(This is a slightly modified version of an article which first appeared in Egypt Today.)
As dusk settles over modern Luxor, and from the very top of the Mortuary Temple of Hatshepsut at Deir el-Bahari, it is possible—as it was in antiquity—to make out the outline of the great temple of Karnak across the Nile.
Look down from that vantage point, on a line towards the modern visitors’ center, and you will also see a rather unprepossessing low square of wall—unlabeled and ignored by the passing tourists and local people alike.
Peering inside this enclosure—known as Bab el-Gasus (‘the gate of the priests’)—is not very enlightening, yet this is the entrance to the last resting place of 153 priests and priestesses who served the god Amun in that temple across the river during the 21st Dynasty (around 1070–945 BC).
Now virtually unknown to visitors and little considered by many Egyptologists, the tomb caused something of a sensation when it was discovered in 1891. The sheer scale of the discovered assemblage rivals the most famous collections, including that of Tutankhamun. In an excavation so short—a matter of days—that it would make any modern archaeologist sob uncontrollably, out of that hole and the long corridors and burial chambers, which cross the temple enclosure some seventy feet below, came 254 exquisite coffins (101 double sets), 110 boxes of shabtis, nearly 100 papyri, 80 statuettes, stelae, amulets, textiles, and even flowers.
Egypt had entered four centuries of decline and upheaval following the murder of Rameses III a few decades before the 21st Dynasty began, during which successive ‘national’ pharaohs ruled from Tanis in the Delta, but High Priests of the Temple of Amun at Thebes effectively ruled Middle and Upper Egypt. Thus, the finds in Bab el-Gasus provide a unique window into a turbulent time and demonstrate to a considerable degree how men and women of the middle levels of society lived and died.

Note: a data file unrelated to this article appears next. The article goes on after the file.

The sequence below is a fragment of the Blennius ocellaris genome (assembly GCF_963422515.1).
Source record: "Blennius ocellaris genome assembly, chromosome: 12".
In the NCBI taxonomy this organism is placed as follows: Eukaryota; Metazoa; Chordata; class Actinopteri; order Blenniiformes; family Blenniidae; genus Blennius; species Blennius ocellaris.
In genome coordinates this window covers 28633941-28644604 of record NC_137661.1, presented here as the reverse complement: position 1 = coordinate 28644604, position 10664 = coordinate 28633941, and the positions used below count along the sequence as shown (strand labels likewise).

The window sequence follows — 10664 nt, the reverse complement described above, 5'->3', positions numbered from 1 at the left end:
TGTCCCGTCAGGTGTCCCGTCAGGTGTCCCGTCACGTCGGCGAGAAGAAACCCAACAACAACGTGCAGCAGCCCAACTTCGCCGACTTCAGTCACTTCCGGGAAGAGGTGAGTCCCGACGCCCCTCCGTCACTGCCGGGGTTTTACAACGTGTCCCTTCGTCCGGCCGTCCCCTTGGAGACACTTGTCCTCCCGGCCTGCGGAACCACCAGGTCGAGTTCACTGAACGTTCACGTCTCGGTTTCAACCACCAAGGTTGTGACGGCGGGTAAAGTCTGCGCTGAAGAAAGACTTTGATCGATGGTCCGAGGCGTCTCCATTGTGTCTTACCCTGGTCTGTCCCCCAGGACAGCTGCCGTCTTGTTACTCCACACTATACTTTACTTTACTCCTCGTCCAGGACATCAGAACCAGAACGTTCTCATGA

Yet, at a conference held last year at the Ministry of Antiquities in Zamalek to mark the 125th anniversary of the excavation, Bab el-Gasus was referred to as ‘the forgotten discovery’. How could this have happened?
It seems that, to a great extent, the excavation of Bab el-Gasus was a victim of its own success. The long procession of objects brought out of the tomb so overwhelmed the Gizeh museum—the predecessor of today’s Egyptian Museum in Tahrir Square, that the Egyptian Khedival government decided in 1893 to give half of the coffin sets and a few other pieces away to western countries. Some of these lots were further sub-divided upon arrival: in France a number of regional museums thus received material via the Louvre. Record keeping was, to say the least, a little vague at times.
Many of the coffins that remained in Egypt found their ways into storage rooms from which few have subsequently emerged. Even some of the remarkable papyri—such as the lovely example of the woman and the crocodile belonging to Herweben—hang rather forlornly in the stairwells of the Egyptian Museum today without a mention of where they came from.
Yet, in the thirty or so museums abroad where the coffins are to be found, their jewel-like qualities often make them a central part of the Egyptology collection. They are recognizable by the deep yellow varnish applied by the craftsmen of the Theban coffin workshops. The complexity and beauty of the decoration seem to belie the turbulent time in which they were created, but those characteristics in themselves are symptomatic of the changed times. It was no longer possible to prepare the richly decorated tombs of the New Kingdom. The Ramesside pharaohs had been the last to be buried in the Valley of the Kings. The decoration of the sides, floor, and lid of the coffin became a substitute for the walls and ceiling of the tomb, and new elements formerly found in the royal tombs were incorporated.
While Bab el-Gasus may have been forgotten by many Egyptologists, over the years there has been a small, but steady, stream of academic publications on the finds. From these has come a dawning realization that concerted detective work could reunite–at least on paper—the now-scattered parts, and allow us to draw more general conclusions about the lives of the men and women who found rest in Bab el-Gasus.
Indeed, one of the most fascinating elements in this rediscovery process has been that it has allowed closer scrutiny of the role of women in the religious practices of the period. Seventy high-status women—chantresses of Amun—have been identified from the finds, and research is ongoing into their family relationships and the meaning of their various titles.
If sufficient funding can be found, it is also likely that there will be a special exhibition on Bab el-Gasus at the Egyptian Museum which will draw together some of the key pieces for the first time. That would be something to see!
(With special thanks to Cynthia Sheikholeslami and Aidan Dodson.)